Thus when there are air spaces in the insulation, it should not be overstressed and the material should have corona resistance properties.
5. Effect of Moisture on Insulation:
When an insulating material is placed in a humid atmosphere it absorbs a certain amount of moisture. The water vapours, at first, are absorbed on the surface, then they diffuse tending to reduce moisture concentration gradient and finally they are desorbed into lower vapour concentration region.
In an insulating material moisture diffusion, as a rule, takes place when the electrical equipment is inoperative. When the current is carried by the electrical equipment, the moisture diffuses from the insulating material (i.e., material dries up).
All solid dielectrics, on the basis of absorption of moisture in highly humid atmosphere, can be classified as under:
1. Hygroscopic and wettable materials.
2. Non-hygroscopic and wettable materials.
3. Non-hygroscopic and nonwettable materials.
The air having high humidity is a source of troubles in electrical insulation and can even cause failure of electrical equipment.
The effect of moisture on insulating materials brings about the following changes:
1. Changes in electrical properties.
2. Chemical changes.
3. Physical and mechanical changes.
1. Changes in Electrical Properties:
(i) The moisture absorbed by an insulating material causes- (a) a decrease in the volume resistivity, and especially surface resistivity (b) an increase in the dissipation factor and a certain increase in dielectric constant (c) decrease in dielectric strength due to a change in field distribution within the insulating material.
(ii) Conducting bridges may appear across the surface of the insulating material under high humidity and electric tension current.
In some cases the thin films formed of the moisture on the insulating material dries up when the equipment is working. Such places get a carbonized spot and such spots may join together with time and build up a conducting bridge, thus a short circuit may result.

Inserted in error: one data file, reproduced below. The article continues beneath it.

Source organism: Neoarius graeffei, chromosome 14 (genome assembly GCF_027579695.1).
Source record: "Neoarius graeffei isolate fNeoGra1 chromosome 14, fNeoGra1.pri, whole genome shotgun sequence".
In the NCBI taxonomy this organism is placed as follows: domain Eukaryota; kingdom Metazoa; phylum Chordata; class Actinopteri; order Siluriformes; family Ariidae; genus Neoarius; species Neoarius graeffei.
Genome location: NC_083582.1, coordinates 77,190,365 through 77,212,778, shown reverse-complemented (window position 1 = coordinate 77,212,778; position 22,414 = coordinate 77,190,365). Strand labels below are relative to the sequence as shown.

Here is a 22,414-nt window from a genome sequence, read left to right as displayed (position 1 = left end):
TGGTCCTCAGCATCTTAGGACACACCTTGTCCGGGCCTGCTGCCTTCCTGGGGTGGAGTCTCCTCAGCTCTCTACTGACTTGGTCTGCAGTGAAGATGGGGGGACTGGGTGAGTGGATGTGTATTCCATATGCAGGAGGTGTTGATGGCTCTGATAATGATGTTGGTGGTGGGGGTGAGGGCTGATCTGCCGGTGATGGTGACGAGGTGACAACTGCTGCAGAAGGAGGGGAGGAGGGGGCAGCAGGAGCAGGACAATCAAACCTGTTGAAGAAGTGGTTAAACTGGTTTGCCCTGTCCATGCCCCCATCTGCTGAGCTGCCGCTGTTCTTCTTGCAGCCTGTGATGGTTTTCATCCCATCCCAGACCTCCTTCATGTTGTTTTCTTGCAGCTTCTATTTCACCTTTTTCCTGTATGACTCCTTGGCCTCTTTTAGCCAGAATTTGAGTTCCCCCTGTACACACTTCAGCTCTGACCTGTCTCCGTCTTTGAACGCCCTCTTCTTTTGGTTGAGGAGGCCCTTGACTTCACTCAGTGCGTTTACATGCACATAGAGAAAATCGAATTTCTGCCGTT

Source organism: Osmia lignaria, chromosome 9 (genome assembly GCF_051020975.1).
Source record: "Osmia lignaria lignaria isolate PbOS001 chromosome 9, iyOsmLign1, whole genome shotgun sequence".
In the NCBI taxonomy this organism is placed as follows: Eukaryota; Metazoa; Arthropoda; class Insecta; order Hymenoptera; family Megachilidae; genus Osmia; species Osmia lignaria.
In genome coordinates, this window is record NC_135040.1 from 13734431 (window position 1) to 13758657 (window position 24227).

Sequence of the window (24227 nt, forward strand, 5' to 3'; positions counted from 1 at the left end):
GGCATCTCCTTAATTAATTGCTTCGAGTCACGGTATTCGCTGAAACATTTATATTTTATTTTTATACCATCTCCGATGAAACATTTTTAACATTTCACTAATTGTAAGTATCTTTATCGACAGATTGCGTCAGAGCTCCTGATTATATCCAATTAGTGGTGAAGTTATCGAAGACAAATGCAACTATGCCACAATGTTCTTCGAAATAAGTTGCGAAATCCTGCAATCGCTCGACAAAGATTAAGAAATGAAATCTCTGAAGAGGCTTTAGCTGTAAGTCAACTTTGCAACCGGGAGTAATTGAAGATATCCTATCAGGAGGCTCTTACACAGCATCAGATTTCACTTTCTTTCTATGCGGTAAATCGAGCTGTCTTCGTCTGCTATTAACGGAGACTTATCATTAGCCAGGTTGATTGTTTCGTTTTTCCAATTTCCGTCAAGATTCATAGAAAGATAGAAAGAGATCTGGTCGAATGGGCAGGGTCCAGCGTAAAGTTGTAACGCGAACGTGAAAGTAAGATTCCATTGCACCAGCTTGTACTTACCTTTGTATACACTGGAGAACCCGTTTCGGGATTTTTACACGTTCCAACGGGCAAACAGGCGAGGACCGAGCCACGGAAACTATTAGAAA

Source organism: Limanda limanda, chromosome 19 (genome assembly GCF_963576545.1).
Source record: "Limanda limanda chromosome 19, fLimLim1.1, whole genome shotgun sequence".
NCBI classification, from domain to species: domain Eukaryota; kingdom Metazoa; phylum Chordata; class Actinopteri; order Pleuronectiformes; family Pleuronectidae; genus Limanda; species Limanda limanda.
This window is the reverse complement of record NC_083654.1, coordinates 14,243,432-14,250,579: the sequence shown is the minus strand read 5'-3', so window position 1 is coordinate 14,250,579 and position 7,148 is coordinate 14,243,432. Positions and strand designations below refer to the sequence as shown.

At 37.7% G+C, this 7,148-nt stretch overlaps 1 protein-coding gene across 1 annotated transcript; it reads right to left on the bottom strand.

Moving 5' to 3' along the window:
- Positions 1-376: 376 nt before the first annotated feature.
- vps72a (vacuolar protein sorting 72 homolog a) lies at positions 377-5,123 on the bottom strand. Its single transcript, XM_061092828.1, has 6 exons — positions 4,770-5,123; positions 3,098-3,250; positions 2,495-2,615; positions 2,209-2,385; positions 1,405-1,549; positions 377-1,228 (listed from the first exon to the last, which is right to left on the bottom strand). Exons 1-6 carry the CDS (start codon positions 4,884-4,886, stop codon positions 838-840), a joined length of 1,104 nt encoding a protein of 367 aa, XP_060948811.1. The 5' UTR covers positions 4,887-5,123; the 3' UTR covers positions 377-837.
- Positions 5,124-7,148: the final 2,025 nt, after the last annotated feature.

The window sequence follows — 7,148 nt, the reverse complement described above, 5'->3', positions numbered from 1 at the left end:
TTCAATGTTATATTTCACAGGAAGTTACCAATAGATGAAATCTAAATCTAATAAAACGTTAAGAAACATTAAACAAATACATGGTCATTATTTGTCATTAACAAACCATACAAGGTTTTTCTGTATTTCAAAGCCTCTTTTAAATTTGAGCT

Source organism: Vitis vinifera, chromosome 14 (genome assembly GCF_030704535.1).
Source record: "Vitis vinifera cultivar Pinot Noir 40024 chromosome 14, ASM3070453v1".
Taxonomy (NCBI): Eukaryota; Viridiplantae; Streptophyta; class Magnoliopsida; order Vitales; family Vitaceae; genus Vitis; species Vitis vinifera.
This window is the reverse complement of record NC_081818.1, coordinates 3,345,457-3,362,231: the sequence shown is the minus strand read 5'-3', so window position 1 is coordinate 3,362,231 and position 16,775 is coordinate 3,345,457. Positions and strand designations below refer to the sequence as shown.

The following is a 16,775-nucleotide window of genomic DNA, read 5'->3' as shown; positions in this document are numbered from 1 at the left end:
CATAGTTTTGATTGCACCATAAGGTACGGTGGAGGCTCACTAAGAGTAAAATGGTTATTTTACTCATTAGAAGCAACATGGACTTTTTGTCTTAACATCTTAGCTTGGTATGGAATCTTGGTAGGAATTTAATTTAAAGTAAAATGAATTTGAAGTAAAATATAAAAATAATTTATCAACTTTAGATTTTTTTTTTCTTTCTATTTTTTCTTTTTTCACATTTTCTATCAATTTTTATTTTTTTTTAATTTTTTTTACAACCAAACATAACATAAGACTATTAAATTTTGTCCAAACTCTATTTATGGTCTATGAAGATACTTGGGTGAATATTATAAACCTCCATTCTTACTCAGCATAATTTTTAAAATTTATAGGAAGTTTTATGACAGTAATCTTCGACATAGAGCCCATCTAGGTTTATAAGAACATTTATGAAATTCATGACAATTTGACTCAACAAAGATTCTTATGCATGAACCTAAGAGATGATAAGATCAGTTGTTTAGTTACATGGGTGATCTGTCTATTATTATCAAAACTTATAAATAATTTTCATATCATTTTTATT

2. Chemical Changes:
(i) High humidity often cause hydrolysis.
(ii) High humidity favours the growth of fungi in some insulating materials, which in turn degrade organic insulating materials.
3. Physical and Mechanical Changes:
(i) Some materials like plastics, polymers and materials filled with cellulose filters swell in the presence of high humidity.
(ii) Mechanical strength of the insulating material is reduced in the presence of moisture.
6. Protection of Insulation against Moisture:
The insulation can be protected against moisture by following methods:
(i) Impregnation of Winding:
The windings of all low voltage equipments are impregnated with baking varnishes (sometimes compounds are also used). Impregnating varnishes and compounds raise the moisture resistance of windings.
Impregnation treatment solidifies the windings, increases their thermal conductivity, improves their electrical and mechanical strength and heat resistance.
(ii) Making Insulation Hydrophobic (Waterproof):
The insulating materials assemblies sometimes are rendered hydrophobic to protect them against moisture. This type of treatment is specifically effective for polymers containing hydroxyls and for cellulose base insulating materials.
In comparison to old widely used techniques employing asphalts, bitumens, waxes, water-proofing by means of some hydrophobic silicon compositions free of hydroxyls and carboxyls is finding ever increasing favour. Paper, cotton fabric are rendered hydrophobic by dipping them in the solution of methyl butoxidiamine silane in carbon tetra-chloride or methyl triethoxisilane in absolute alcohol.
(iii) Hermetic Sealing:
Hermetic sealing (sealing by means of compounds) is widely used to protect insulation against moisture and help in maintaining adequate insulation properties of parts and protect them against mechanical damage. This treatment is normally affected by coating, impregnation and potting in compounds.
The sealing methods in use are- Dipping, Moulding, Injection, Encapsulation etc. The compounds most widely used in sealing the insulation of low voltage equipment are polyester-styrene, butyl methacrylate, styrene, polyurethane, silicon base compounds.
The insulating material or part to be sealed must be thoroughly dried out. The wax, asphalt or bitumens were used in old sealing methods.